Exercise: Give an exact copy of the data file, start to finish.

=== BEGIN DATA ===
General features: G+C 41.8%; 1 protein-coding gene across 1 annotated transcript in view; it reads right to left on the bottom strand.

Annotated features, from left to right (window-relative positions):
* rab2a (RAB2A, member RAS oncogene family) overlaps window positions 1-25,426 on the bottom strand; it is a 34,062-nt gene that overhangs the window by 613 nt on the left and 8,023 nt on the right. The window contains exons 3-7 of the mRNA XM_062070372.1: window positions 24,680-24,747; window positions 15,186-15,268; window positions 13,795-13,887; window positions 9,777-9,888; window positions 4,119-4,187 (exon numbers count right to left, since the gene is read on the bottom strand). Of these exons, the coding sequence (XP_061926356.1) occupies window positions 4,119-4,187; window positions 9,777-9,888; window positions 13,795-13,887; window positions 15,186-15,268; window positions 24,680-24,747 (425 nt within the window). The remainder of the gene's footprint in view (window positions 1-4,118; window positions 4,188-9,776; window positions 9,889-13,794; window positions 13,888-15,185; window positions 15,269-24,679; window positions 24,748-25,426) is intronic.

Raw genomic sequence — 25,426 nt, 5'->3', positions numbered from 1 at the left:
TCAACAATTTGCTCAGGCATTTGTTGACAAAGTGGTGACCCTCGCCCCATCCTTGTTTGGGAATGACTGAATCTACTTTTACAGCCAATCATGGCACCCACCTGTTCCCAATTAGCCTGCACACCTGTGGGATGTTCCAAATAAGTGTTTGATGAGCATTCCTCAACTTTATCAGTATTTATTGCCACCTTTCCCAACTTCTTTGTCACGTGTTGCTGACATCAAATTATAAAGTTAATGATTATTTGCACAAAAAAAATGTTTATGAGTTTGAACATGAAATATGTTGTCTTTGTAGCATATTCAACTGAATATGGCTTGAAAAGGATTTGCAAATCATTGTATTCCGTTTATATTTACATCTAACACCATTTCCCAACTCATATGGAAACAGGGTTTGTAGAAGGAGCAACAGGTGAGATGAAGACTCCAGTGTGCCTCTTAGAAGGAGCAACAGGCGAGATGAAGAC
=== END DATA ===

General features: G+C 41.8%; 1 protein-coding gene across 1 annotated transcript in view; it reads right to left on the bottom strand.

Annotated features, from left to right (window-relative positions):
* rab2a (RAB2A, member RAS oncogene family) overlaps window positions 1-25,426 on the bottom strand; it is a 34,062-nt gene that overhangs the window by 613 nt on the left and 8,023 nt on the right. The window contains exons 3-7 of the mRNA XM_062070372.1: window positions 24,680-24,747; window positions 15,186-15,268; window positions 13,795-13,887; window positions 9,777-9,888; window positions 4,119-4,187 (exon numbers count right to left, since the gene is read on the bottom strand). Of these exons, the coding sequence (XP_061926356.1) occupies window positions 4,119-4,187; window positions 9,777-9,888; window positions 13,795-13,887; window positions 15,186-15,268; window positions 24,680-24,747 (425 nt within the window). The remainder of the gene's footprint in view (window positions 1-4,118; window positions 4,188-9,776; window positions 9,889-13,794; window positions 13,888-15,185; window positions 15,269-24,679; window positions 24,748-25,426) is intronic.

Raw genomic sequence — 25,426 nt, 5'->3', positions numbered from 1 at the left:
TCAACAATTTGCTCAGGCATTTGTTGACAAAGTGGTGACCCTCGCCCCATCCTTGTTTGGGAATGACTGAATCTACTTTTACAGCCAATCATGGCACCCACCTGTTCCCAATTAGCCTGCACACCTGTGGGATGTTCCAAATAAGTGTTTGATGAGCATTCCTCAACTTTATCAGTATTTATTGCCACCTTTCCCAACTTCTTTGTCACGTGTTGCTGACATCAAATTATAAAGTTAATGATTATTTGCACAAAAAAAATGTTTATGAGTTTGAACATGAAATATGTTGTCTTTGTAGCATATTCAACTGAATATGGCTTGAAAAGGATTTGCAAATCATTGTATTCCGTTTATATTTACATCTAACACCATTTCCCAACTCATATGGAAACAGGGTTTGTAGAAGGAGCAACAGGTGAGATGAAGACTCCAGTGTGCCTCTTAGAAGGAGCAACAGGCGAGATGAAGAC